Minecraft: Pocket Edition Gaining Community 'Marketplace' for Creators to Sell Skins, Worlds, and More

Developer Mojang today announced that Minecraft players on iOS, Android, and Windows 10 will soon be able to browse an all-new "Marketplace," where they'll find skins, mini-games, textures, and worlds designed by other players, creators, and community members. The company said this marks the first time players will be able to download and play community creations directly from within Minecraft itself. Not everyone will be able to post creations and sell them on Marketplace, however, as Mojang first requires creators "with a registered business" to submit an application to be included on the store. At launch, well-known Minecraft creators on Marketplace will include Noxcrew, BlockWorks, Qwertyuiop The Pie, Blockception, Sphax, Eneija Silverleaf, Imagiverse, Polymaps and Razzleberry Fox. Mojang said that the update will give creators another source of income from the game. The idea is to give Minecraft creators another way to make a living from the game, allowing them to support themselves in the creation of ever-greater projects, while giving Pocket and Windows 10 players access to a growing catalogue of fun stuff - curated and supplied by us, safely and simply. And, of course, you can still manually download free community creations you’ve found out there on the internet, too. Marketplace will include a new currency called "Minecraft Coins," which users will obtain through in-app purchases on iOS. This will allow creators to choose flexible prices "and take their share of what they sell," according to Mojang. The company took into account Apple's 30 percent cut from

Minecraft Launches on Apple TV Today for $19.99

Following a reveal during the "Hello Again" event in October, Mojang has now announced that Minecraft will officially launch today for the fourth-generation Apple TV. The exploration and crafting game is said to be "rolling out in all regions" throughout the day. Minecraft for Apple TV will also come with seven pieces of DLC, including Holiday 2015, Town Folk, and City Folk skin packs, along with other add-ons "for a limited time." Otherwise, the game is similar to every other version of Minecraft, tasking users with venturing into a randomly generated world and customizing it to their liking. We’ve just released Minecraft for the slim black boxes. And, for a limited time, it comes with seven pieces of lovely DLC, giving you the chance to customise the fun to your liking. Minecraft: Apple TV Edition currently includes the Holiday 2015, Town Folk, and City Folk skin packs, along with the Plastic, Natural, Cartoon, and Festive 2016 mash-ups. It costs $19.99 and is rolling out in all regions as I type. The Apple TV version will also be up to date with the all-new Ender Update that Minecraft just launched. For those interested, Minecraft for Apple TV will cost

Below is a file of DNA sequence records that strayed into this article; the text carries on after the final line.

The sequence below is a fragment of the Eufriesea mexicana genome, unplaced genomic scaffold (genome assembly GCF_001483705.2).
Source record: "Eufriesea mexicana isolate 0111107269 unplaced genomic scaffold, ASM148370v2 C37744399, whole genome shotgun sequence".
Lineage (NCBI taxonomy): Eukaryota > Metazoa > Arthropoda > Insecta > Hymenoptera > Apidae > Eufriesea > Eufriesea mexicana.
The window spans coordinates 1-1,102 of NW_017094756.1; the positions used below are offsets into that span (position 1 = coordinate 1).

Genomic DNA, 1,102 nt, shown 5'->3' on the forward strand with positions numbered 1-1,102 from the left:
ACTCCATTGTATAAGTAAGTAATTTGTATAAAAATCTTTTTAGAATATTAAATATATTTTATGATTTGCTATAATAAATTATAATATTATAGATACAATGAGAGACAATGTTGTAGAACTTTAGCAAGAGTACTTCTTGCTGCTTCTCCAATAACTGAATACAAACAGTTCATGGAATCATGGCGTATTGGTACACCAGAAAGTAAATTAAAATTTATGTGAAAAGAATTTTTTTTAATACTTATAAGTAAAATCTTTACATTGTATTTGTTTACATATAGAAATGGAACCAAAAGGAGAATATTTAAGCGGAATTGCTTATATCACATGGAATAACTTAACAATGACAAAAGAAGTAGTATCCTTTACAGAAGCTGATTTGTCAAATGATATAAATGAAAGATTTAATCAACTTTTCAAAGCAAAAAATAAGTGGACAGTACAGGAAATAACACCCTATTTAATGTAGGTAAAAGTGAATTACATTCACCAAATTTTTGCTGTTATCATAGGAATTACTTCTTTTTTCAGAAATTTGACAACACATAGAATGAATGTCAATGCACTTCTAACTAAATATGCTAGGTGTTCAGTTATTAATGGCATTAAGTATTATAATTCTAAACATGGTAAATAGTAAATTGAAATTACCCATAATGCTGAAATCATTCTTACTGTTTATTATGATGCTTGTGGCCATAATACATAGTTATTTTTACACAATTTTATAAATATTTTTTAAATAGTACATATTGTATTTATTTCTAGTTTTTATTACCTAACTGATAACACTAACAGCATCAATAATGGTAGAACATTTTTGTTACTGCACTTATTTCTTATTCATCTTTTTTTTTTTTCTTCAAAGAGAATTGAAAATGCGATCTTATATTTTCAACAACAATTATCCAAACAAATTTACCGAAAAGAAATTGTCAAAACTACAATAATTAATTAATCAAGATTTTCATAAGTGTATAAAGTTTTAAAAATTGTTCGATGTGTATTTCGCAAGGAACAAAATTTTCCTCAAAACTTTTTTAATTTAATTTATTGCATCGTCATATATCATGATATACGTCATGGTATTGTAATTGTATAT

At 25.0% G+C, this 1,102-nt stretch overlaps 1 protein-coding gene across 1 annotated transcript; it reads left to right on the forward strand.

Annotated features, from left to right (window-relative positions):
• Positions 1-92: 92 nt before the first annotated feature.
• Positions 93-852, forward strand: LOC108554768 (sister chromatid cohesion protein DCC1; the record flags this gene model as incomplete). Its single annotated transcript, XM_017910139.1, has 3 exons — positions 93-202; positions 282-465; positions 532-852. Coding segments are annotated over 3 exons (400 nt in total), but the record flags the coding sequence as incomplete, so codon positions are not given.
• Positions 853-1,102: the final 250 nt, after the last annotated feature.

Classroom-Focused 'Minecraft: Education Edition' Launches on macOS and Windows

Mojang today launched "Minecraft: Education Edition" for macOS and Windows platforms, allowing educators and administrators to begin introducing the game to students and use its copious tools and in-game systems to teach lessons in science, technology, engineering, math, history, language, art, and more (via TechCrunch). The game will come with a "Classroom Mode" companion app so teachers can manage settings within the seed created for their classroom, and even interact with the students in their world. The game has been in a free trial testing period at some school across the country, totaling up to around 35,000 students and teachers who have used it so far. The full game now runs at a rate of $5 per user, with volume pricing available for larger schools. Those eligible to download Minecraft: Education Edition extend beyond normal public schools, and include libraries, museums, and individuals who are part of "nationally recognized home-school organizations." The Minecraft: Education Edition website also includes resources for teachers to get started with the game, including pre-made lesson plans, helpful tutorials, and starter worlds that'll make it easier to acclimate students into the game's mechanics. For teachers who want to use the game in their classroom but aren't familiar with Minecraft, there's a "Minecraft Mentors" program that teaches them all of the basic principles of the game, along with how it can be adapted to education programs. Like the consumer versions of Minecraft, Education Edition will receive version updates over time to ensure that